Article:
- The Washington Times - Monday, March 17, 2014

U.S. Navy SEALs have engaged in a sensitive four-day mission in the Mediterranean Sea to steer a rogue tanker full of illegally obtained Libyan oil back toward waters controlled by the Libya’s government, the Pentagon revealed Monday.

Using high-speed boats under the cover of darkness, the SEALs seized the vessel from Libyan rebels during a raid off the coast of Cyprus on Sunday night, thwarting what the Pentagon described as an illicit plan by the rebels to raise funds by selling the oil on the black market.

No shots were fired during the covert operation, which the Pentagon said took less than two hours and was launched after the governments of both Libya and Cyprus asked the United States to intervene. President Obama approved, signing off on the mission at roughly 10 p.m. Sunday night.

According to the Pentagon statement from spokesman Rear Adm. John Kirby, the SEALs then moved quickly, using the USS Roosevelt, a guided-missile destroyer positioned in waters southeast of Cyprus, as a jumping-off point.

The fast-paced series of events marks the latest in a case that has taken a series of twists and turns since early this month when the oil tanker, sailing under the name “Morning Glory,” showed up at the eastern Libyan port of Sidra.

The port is one of several in Libya currently under blockade by rebel militias attempting to seize control of the nation’s oil wealth as part of a bid to achieve autonomy from Tripoli for eastern Libya.

The arrival of the Morning Glory, which cruised in flying a North Korean flag, triggered outrage in Tripoli, where Libya’s struggling national government threatened to use its own military forces to thwart any sale of oil to the tanker.

With North Korea having since denied any connection to the Morning Glory, news reports have said the tanker was actually being navigated by a Egypt-based company. The vessel was ultimately — and officials say illegally — loaded with oil owned by the Libyan government’s National Oil Company before it left port en route to an unknown destination.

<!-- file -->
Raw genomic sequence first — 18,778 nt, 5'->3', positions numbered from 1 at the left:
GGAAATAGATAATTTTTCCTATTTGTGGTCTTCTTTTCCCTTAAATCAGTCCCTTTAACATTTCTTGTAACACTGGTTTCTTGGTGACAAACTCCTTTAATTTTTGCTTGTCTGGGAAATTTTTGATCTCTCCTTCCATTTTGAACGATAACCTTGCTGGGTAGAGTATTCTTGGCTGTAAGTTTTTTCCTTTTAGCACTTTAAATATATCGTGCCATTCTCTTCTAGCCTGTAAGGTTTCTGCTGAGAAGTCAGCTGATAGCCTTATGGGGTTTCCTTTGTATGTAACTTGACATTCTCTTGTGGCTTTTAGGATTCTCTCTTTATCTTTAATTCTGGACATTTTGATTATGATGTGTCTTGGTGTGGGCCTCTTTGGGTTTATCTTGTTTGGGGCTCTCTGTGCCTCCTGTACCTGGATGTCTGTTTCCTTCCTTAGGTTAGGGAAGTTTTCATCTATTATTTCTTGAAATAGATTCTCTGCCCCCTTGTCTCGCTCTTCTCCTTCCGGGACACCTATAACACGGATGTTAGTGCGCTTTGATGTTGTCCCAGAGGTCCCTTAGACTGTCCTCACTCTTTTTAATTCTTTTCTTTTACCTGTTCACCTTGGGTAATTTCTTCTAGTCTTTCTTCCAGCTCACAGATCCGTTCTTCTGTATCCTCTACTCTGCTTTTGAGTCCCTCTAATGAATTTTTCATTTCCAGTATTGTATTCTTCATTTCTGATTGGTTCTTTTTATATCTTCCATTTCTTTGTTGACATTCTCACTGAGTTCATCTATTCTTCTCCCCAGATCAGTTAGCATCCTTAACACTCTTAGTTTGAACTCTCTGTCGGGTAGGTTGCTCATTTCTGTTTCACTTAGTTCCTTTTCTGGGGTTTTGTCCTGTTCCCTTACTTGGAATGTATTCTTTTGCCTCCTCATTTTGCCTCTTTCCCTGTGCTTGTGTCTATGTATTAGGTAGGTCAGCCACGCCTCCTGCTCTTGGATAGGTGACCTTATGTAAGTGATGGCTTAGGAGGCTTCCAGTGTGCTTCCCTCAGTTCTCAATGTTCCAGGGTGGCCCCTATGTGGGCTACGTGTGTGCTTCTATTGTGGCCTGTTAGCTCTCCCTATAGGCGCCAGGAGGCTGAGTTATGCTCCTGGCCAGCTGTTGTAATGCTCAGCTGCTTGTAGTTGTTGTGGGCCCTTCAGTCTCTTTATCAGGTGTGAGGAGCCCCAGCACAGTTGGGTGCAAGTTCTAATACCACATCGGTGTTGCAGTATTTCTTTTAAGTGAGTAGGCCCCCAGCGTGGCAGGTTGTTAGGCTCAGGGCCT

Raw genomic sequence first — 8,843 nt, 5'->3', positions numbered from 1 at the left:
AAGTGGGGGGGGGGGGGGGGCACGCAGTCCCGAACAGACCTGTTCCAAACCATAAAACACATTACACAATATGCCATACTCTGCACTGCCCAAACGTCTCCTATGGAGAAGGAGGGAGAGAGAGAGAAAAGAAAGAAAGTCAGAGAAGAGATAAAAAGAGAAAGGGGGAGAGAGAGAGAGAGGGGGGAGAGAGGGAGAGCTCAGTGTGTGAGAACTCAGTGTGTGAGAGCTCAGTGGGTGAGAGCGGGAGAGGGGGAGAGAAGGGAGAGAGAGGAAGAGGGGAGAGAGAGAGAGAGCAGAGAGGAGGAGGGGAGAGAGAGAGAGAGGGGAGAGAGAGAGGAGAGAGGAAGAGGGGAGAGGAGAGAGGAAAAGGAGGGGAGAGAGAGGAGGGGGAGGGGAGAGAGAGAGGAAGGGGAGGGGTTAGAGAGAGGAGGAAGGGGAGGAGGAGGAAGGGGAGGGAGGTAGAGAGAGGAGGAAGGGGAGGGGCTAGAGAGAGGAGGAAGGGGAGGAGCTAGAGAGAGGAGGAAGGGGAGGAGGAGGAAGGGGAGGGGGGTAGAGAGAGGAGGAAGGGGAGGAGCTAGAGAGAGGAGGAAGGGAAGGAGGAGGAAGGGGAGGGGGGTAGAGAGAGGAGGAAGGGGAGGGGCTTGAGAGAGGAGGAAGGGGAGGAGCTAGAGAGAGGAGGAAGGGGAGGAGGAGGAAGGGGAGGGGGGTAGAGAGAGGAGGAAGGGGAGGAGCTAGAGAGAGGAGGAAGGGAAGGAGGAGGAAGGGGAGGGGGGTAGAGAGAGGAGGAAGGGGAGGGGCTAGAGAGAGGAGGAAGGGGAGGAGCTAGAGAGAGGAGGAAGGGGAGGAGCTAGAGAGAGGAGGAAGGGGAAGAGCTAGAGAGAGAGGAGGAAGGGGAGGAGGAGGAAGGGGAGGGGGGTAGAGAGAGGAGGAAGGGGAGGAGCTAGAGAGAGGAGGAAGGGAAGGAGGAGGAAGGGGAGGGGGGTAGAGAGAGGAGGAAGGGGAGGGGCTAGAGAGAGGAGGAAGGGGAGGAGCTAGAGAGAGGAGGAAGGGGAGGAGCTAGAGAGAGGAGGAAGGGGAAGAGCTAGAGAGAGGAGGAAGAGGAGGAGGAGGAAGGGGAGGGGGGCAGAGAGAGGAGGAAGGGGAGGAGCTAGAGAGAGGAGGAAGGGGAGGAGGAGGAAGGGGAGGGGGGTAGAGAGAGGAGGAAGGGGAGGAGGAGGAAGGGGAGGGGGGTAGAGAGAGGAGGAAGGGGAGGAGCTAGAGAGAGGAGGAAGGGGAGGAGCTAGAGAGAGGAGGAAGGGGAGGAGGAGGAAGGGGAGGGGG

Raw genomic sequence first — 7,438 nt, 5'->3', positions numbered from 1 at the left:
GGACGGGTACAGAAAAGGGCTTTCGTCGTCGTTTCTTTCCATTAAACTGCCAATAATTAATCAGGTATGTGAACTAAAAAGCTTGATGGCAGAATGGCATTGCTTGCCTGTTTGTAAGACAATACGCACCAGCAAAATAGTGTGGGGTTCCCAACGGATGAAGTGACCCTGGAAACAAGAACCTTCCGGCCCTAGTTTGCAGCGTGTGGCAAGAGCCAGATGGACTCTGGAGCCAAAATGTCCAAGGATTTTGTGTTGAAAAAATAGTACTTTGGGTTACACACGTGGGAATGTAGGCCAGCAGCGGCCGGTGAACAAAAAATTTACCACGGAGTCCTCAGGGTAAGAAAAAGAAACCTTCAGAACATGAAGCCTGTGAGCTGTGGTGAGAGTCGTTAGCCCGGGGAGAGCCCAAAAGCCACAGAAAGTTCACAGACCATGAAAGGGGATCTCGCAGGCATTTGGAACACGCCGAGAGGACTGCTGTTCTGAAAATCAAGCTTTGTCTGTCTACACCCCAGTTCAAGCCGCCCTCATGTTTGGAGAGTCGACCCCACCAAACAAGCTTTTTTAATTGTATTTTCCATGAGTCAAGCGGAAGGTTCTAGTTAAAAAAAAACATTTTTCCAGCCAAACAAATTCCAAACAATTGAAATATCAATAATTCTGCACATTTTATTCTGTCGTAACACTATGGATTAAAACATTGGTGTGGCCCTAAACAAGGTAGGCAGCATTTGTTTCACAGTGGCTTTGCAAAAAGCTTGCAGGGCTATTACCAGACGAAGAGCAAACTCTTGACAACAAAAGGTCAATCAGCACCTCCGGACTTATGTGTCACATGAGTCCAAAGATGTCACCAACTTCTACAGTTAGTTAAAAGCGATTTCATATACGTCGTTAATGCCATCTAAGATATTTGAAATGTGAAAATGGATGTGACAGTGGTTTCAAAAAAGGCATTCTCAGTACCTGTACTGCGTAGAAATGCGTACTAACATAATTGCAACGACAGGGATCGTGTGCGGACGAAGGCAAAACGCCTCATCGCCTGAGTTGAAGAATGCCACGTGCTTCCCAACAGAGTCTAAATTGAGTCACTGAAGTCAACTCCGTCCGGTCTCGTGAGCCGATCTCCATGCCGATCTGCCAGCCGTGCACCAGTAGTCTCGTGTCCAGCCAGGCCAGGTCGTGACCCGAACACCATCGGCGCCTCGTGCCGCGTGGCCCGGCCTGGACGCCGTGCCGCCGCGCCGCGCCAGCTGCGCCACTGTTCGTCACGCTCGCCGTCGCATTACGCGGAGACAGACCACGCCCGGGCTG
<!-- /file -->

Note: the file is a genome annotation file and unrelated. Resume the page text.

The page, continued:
The development so enraged Libya’s parliament last week, that the body responded by sacking the nation’s Prime Minister Ali Zeidan.

At some point during the process, meanwhile, the Morning Glory was taken over by three armed Libyans presumed to be aligned with rebels who control the oil port. The New York Times reported on Monday that Navy SEALs, who subsequently seized the tanker, captured the three Libyans and that the Morning Glory’s captain had described them as “hijackers.”

It was not immediately clear whether the men will remain in U.S. custody, or whether or where they may be charged with a crime.

Army Col. Steve Warren, another Pentagon spokesman, said only that the Morning Glory is now being guided by the U.S. Navy toward Libya and expected to reach the fringes of Libyan territorial waters within four days.

Col. Warren added that the tanker is being escorted by the USS Stout — a guided-missile destroyer based out of Norfolk, Va.

The Navy SEAL team that initially spearheaded the recovery operation has since departed from the Morning Glory, he said, adding that 25 USS Stout crew members are now aboard the tanker.

The U.S. crew members have the three Libyan rebels in custody, Col. Warren said.

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